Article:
CPS insider: District can, won't close dozens of empty, near-empty schools
Dozens of Chicago public schools remain open for political reasons, despite being nearly empty, according to a Chicago Public Schools (CPS) insider familiar with facility operations who spoke with Chicago City Wire.
The source said today's announced closure of three Chicago public schools that are "already empty" is an empty overture to property taxpayers, who have been unknowingly paying to keep open barely attended schools across the city for fear of making black voters angry with Chicago Mayor Rahm Emanuel.
"CPS announces it is closing three schools? Good start, but they need to close at least another 50 schools," the source, who spoke on condition of anonymity, said. "We've got schools all over the West and South sides that are 50, 60, 70 percent empty and down the street from two other schools that are 70 percent empty."
Marshall Middle School Career Academy at 8 W. Root and Early College High School at 1310 S. Ashland will close in June, CPS said. These closures will happen if the Chicago Board of Education follows CPS administrators' recommendations. It had until today to make these announcements.
CPS remains under a five-year moratorium on closing schools, issued in November of 2012. The moratorium was part of an agreement between CPS and state lawmakers to allow for more time to consider how to carry out mass closings. CPS officials have said closing "empty" buildings doesn’t violate that moratorium.
"All of these schools have enormous building costs," the CPS source said. "Maintenance and repair. Engineers. Custodians. Facility Managers. And that doesn't even count all the principals and teachers and staff. Why aren't we combining these schools?"
CPS officials aren't listening, the source said.
"Facility managers who know the buildings have made recommendations on what schools could be combined only to be told to 'sit down and shut up.' The Mayor's Office makes those decisions. It's insanity. We are throwing away money on a daily basis."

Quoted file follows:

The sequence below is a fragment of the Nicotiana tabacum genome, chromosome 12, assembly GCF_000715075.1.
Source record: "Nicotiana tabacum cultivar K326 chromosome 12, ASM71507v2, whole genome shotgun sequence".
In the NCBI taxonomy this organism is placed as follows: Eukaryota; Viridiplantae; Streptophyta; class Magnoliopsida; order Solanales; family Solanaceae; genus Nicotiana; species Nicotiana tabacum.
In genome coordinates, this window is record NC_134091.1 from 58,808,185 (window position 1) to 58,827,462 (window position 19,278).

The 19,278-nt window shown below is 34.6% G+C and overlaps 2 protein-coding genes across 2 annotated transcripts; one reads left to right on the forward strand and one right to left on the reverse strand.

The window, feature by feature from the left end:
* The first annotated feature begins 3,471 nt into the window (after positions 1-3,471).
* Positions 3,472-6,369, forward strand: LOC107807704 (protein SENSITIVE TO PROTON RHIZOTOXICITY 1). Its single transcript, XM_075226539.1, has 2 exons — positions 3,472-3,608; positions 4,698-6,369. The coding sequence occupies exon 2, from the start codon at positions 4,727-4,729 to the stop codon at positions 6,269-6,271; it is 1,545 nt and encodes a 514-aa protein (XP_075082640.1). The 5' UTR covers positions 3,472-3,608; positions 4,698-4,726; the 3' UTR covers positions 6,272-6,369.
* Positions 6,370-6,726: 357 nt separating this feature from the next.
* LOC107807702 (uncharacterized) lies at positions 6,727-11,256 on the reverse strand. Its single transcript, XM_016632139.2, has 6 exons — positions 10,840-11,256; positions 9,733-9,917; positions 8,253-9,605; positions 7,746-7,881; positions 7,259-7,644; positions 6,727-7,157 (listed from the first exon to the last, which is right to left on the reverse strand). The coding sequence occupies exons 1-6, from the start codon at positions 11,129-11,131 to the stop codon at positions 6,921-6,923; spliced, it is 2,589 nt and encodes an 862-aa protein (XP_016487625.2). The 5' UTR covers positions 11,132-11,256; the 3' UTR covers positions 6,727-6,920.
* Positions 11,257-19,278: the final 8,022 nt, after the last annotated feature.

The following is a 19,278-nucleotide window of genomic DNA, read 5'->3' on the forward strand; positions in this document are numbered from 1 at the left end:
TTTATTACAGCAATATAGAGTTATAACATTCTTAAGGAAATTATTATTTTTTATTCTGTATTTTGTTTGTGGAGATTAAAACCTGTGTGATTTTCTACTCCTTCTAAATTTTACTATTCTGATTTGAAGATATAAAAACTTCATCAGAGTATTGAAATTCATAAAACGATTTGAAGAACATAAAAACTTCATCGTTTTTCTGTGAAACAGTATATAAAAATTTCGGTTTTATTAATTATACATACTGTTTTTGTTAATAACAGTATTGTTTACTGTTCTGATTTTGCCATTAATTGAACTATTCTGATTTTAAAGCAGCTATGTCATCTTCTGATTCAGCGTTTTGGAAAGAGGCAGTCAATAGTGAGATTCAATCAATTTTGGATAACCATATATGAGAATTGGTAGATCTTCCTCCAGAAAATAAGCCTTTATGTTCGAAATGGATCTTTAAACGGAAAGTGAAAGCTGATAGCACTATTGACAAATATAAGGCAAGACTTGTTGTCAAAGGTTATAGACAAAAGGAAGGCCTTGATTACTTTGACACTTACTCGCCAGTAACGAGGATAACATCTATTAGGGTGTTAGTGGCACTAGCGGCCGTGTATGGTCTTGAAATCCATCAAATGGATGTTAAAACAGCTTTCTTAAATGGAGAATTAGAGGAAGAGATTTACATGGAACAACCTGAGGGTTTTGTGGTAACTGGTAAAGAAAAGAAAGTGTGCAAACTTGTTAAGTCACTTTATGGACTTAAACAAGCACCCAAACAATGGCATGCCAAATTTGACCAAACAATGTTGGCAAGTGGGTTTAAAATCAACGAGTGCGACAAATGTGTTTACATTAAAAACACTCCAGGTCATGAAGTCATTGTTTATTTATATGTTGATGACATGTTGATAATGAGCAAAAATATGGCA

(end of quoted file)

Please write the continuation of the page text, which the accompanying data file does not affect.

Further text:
An analysis by Chicago City Wire of CPS' 2016-17 enrollment shows that the effectively bankrupt school district still continues to operate dozens of high schools that are nearly empty, operating at 10 percent to 20 percent capacity.
For instance, Robeson High School in Englewood, on the city's South Side, is staffed by 38 full-time employees who earn an average of $104,512 in compensation, a total of $3,165,215 in salary and benefits, plus an additional $806,246 in taxpayer-funded pension contributions, the most recently published CPS employee roster said.
That includes five security guards and a porter.
However, the high school's 2017 enrollment is just 148, down significantly from the school's high enrollment of 2,300 in 1977, according to the analysis.
This year, CPS’ contribution to the Chicago Teachers Pension Fund is expected to reach $676 million, and it borrowed almost $1 billion this year. CPS's financial difficulties led to Moody's decision in September to downgrade the public school system's credit rating to junk status.
Many Chicago high schools are reporting significantly higher enrollment numbers to the state and federal governments than they publish internally, according to Chicago City Wire's analysis. For instance, Robeson High School reported an enrollment of 569 to the state, despite its 2017 10-day enrollment of not even half that number.
State and federal grants are calculated per student, using enrollment numbers provided by the district.
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